BitMEX digital currency exchange now has a new chief compliance officer. The new appointment, Malcom Wright, brings three decades’ worth of experience in compliance and anti-money laundering practices.
The hiring of Malcom Wright is the latest response by BitMEX and its parent company to the legal crackdown by U.S. regulators on its business practices. In response, BitMEX reshuffled its leadership following the criminal charges by the Department of Justice, with Arthur Hayes stepping down as the CEO and Vivien Khoo taking over in an interim capacity.
In its blog post, 100x Group termed the new appointment “a noteworthy milestone for us as we move towards completion of our User Verification Programme and further enhance our compliance function.”
Wright will report directly to Khoo, who has been in charge of compliance and regulatory relations in her previous position as the chief operating officer.
Before joining BitMEX, Wright served as the chair of the advisory council at Global Digital Finance, an industry body that promotes adoption of the best practices in the digital currency and fintech industries. He was also the chief compliance officer at digital currency friendly banking app Revolut and EQUOS, a Singaporean digital currency exchange.
Wright commented, “For me, compliance is non-negotiable, and a prerequisite for exchanges to be embraced by regulators and institutional investors alike. My vision is for 100x Group, through the BitMEX platform, to play a lead role in shaping how this industry collaborates with regulators to ensure everyone can safely avail of digital markets.”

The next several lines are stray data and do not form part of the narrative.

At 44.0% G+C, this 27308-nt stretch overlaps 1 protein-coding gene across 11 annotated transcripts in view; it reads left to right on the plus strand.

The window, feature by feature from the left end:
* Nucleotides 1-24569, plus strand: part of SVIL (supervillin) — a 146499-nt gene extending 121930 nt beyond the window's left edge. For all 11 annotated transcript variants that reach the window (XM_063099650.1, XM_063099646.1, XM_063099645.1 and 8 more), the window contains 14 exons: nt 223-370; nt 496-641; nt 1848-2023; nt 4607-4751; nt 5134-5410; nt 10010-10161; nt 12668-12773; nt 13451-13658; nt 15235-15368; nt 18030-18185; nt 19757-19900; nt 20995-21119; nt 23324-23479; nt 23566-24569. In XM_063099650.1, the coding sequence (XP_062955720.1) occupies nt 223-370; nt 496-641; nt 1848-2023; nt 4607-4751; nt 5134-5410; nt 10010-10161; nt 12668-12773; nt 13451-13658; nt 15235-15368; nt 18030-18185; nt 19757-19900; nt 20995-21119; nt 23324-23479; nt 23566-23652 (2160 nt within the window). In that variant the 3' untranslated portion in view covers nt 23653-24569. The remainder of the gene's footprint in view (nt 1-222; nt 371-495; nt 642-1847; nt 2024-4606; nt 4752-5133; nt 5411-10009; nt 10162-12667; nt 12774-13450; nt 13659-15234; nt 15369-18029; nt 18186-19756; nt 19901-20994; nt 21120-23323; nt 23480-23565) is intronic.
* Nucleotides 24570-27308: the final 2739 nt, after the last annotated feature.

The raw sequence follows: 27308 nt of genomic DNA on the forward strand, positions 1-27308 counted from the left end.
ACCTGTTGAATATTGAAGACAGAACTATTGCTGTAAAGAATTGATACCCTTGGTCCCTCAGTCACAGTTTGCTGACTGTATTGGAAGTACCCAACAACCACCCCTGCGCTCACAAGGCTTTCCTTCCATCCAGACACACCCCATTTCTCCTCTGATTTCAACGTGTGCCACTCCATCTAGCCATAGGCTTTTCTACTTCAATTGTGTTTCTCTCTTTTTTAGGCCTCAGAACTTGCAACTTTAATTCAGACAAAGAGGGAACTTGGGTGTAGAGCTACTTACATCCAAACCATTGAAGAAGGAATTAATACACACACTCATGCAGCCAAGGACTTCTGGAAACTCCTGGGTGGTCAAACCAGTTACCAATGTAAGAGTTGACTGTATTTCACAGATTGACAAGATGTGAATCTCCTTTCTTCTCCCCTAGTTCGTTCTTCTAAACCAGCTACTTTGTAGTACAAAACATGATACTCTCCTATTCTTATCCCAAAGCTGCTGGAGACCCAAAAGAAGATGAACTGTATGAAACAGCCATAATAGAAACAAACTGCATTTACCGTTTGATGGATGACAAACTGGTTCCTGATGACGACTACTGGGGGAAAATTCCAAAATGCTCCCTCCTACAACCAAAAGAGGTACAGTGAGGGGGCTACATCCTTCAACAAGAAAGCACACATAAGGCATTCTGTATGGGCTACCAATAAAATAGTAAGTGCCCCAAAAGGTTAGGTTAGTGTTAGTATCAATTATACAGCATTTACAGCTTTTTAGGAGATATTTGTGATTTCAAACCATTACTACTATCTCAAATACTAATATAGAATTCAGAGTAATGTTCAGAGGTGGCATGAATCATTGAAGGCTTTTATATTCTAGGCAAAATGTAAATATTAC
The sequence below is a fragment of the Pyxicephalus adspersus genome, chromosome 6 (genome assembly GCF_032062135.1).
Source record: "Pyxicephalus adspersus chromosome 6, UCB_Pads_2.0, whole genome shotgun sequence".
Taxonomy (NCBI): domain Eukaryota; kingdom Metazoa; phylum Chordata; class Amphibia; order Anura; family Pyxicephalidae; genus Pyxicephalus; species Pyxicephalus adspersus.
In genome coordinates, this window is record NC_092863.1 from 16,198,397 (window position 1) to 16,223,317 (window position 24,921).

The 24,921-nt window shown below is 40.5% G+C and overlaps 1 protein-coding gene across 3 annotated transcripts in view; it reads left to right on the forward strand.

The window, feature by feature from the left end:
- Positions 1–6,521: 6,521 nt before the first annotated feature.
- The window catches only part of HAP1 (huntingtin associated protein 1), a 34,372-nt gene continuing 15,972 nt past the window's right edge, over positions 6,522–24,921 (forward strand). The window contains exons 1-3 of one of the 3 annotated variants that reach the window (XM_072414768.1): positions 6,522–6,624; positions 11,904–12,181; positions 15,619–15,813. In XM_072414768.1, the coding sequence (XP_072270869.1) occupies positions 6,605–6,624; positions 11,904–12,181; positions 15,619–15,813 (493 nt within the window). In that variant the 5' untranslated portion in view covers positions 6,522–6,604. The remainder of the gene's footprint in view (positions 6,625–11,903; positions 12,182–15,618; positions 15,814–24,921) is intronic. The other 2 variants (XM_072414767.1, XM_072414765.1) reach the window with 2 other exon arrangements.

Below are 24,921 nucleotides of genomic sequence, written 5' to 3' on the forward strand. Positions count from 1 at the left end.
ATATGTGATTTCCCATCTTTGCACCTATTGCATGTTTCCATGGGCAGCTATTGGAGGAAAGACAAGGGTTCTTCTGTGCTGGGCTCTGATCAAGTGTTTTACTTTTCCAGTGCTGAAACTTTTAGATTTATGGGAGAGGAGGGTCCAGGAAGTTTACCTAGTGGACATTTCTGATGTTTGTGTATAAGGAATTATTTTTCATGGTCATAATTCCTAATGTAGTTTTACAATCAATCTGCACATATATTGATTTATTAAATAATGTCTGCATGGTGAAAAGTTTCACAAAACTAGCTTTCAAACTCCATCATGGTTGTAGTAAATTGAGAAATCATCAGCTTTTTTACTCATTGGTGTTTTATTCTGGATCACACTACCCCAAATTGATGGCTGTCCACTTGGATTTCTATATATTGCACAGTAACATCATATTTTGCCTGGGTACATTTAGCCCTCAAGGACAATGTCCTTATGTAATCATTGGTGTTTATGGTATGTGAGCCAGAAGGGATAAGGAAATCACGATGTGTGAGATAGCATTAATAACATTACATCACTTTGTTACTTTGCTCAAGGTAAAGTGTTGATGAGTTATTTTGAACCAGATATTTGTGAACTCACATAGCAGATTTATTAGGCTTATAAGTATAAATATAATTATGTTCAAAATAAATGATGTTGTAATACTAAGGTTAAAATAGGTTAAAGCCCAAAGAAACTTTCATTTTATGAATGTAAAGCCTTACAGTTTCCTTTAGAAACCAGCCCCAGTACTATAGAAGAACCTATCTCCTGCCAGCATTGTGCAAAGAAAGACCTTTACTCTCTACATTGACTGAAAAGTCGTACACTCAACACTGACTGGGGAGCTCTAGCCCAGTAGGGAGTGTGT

While appointing the compliance veteran is a great step for BitMEX, it might be a little too late for the derivatives trading platform. Months after the CFTC started investigating the exchange, it finally filed a civil suit against BitMEX two weeks ago. The DoJ followed suit, filing criminal charges against the exchange for violating the Bank Secrecy Act.
BitMEX founders Arthur Hayes, Samuel Reed and Benjamin Delo are now all looking at a maximum of ten years in prison if convicted, with the DoJ charging each with one count of violating the Bank Secrecy Act and one count of conspiring to violate the Bank Secrecy Act. While unveiling the charges, the DoJ accused the BitMEX executives of “wilfully failing to establish, implement, and maintain an adequate anti-money laundering program.”
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